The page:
Defendants Hoffman and Gomes, in their respective governmental capacities, move for a dismissal of this in lieu action or for summary judgment. The corporate defendant, Samuel Stern & Sons, Inc., has been dropped from the case by consent of plaintiffs.
The action, brought and permitted to proceed as a class action for "Five Migrant Farmworkers and all others similarly situated," alleges essentially that there are approximately 1,000 migrant farm labor camps in New Jersey which are used to house nearly 11,000 workers who come to this State for agricultural work. Before 1975 the program
of enforcement for minimum standards of housing and sanitation have included pre-occupancy inspections as well as periodic inspections of all migrant labor camps in New Jersey.
Commencing in 1975 the State will no longer make pre-occupancy inspections of labor camps except as to those which recruit workers through the Division of Employment Services which result from the requirements of the Wagner-Peyser Act of 1933. 29 U.S.C.A. § 49 et seq. As a result, no such pre-occupancy inspections will be performed in 600 to 700 migrant labor camps in New Jersey.
It is further asserted that plaintiffs and the others similarly situate suffer and will in the future suffer from the failure to make such inspections as mandated by the provisions of the Seasonal Farm Labor Act, N.J.S.A. 34:9A-1 et seq. , and particularly 34:9A-20, which is partially quoted hereinafter.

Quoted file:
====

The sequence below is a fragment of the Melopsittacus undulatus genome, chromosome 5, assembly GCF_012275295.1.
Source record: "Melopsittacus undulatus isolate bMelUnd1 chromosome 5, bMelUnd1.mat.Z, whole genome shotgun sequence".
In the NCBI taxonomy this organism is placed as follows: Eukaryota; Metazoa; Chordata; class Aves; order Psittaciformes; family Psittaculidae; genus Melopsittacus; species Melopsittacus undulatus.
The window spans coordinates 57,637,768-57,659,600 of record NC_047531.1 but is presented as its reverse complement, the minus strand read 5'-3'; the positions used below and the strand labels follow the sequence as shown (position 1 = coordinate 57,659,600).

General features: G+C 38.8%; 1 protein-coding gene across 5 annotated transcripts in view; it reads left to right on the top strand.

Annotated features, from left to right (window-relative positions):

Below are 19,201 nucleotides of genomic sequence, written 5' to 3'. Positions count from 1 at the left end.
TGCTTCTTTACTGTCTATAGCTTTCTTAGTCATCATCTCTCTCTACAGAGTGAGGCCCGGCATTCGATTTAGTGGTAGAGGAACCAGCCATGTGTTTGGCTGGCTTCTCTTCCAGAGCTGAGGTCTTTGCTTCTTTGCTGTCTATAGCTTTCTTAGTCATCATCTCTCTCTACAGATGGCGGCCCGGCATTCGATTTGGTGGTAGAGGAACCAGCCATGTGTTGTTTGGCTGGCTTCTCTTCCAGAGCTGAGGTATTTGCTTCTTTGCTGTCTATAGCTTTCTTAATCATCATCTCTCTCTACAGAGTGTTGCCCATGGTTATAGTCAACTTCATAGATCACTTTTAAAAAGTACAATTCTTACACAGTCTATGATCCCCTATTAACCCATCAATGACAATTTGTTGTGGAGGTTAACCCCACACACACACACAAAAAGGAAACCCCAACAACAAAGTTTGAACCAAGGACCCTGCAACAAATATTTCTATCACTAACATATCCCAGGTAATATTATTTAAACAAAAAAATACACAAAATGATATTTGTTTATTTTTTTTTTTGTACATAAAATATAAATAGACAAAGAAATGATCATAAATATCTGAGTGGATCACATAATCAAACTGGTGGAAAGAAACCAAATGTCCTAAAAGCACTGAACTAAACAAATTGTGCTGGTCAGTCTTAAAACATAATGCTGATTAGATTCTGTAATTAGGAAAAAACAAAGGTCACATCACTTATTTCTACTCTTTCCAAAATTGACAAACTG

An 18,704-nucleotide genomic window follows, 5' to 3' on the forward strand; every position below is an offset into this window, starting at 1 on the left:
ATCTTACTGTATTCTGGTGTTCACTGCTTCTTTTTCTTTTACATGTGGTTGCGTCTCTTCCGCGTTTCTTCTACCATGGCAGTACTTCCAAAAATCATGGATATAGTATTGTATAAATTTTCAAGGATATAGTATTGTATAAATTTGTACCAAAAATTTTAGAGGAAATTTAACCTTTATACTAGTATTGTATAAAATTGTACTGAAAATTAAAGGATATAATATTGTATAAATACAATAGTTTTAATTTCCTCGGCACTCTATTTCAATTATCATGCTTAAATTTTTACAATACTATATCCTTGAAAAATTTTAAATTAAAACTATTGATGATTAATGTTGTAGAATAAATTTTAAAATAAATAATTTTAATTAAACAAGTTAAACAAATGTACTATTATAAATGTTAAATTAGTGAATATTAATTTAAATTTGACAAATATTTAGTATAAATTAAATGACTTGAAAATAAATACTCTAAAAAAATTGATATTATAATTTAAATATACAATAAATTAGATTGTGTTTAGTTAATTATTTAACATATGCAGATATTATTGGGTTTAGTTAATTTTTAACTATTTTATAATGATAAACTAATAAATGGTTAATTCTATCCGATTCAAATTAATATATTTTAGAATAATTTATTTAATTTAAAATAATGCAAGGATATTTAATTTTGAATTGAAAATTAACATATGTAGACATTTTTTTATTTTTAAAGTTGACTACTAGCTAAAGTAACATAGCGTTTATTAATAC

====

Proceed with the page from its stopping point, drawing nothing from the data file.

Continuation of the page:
Although they do not dispute the material allegations of fact, defendants and amicus curiae disagree with plaintiffs' thesis with respect to the present obligation on the part of the State to make pre-occupancy inspections. The basis for the disagreement rests on the issue of pre-emption by the Federal Government of the obligation, right and duty for such pre-occupancy inspections, i.e. , are the terms of N.J.S.A. 34:9A-20 superseded and rendered nugatory by the provisions of the Occupational Safety and Health Act of 1970 (OSHA), 29 U.S.C.A. § 651 et seq.?
The problem did not arise until April 1, 1975 because, pursuant to OSHA, the U.S. Secretary of Labor (Secretary) had approved a plan submitted by New Jersey, 29 U.S.C.A. § 672(g), in 1972, whereby the Federal Government provided 50% of the funds for administration and enforcement of the New Jersey program, including pre-occupancy as well as post-occupancy inspections of camps. Upon the failure of the State Legislature to enact required legislation to continue the plan in force, both the Secretary
and defendant Hoffman, as the Commissioner of Labor and Industry, mutually agreed that the plan must become ineffective, leaving the parties to carry out only the obligations imposed otherwise. Consequently, the Commissioner withdrew regulations pertaining to pre-occupancy inspections.
Plaintiffs submit that N.J.S.A. 34:9A-20 still requires the State to make such pre-occupancy inspections. This statute partially reads as follows:
Each person employing any person to work in or at camps * * * shall apply, not later than 60 days prior to the opening of any such camp * * * to the bureau (of migrant labor) for a certificate of compliance of such camp with the requirements of this act. * * * The commissioner (of Labor and Industry) shall cause each camp to be inspected within 45 days of receipt of an application * * *. If the commissioner finds from the application and inspection that a camp fully complies with the requirements of this act , he shall issue a certificate to that effect. No camp shall be maintained, operated, used or occupied until the commissioner shall have issued therefor a certificate as required by this section; provided, that if no inspection of a camp has been made within 45 days of the receipt of an application for a certificate of ...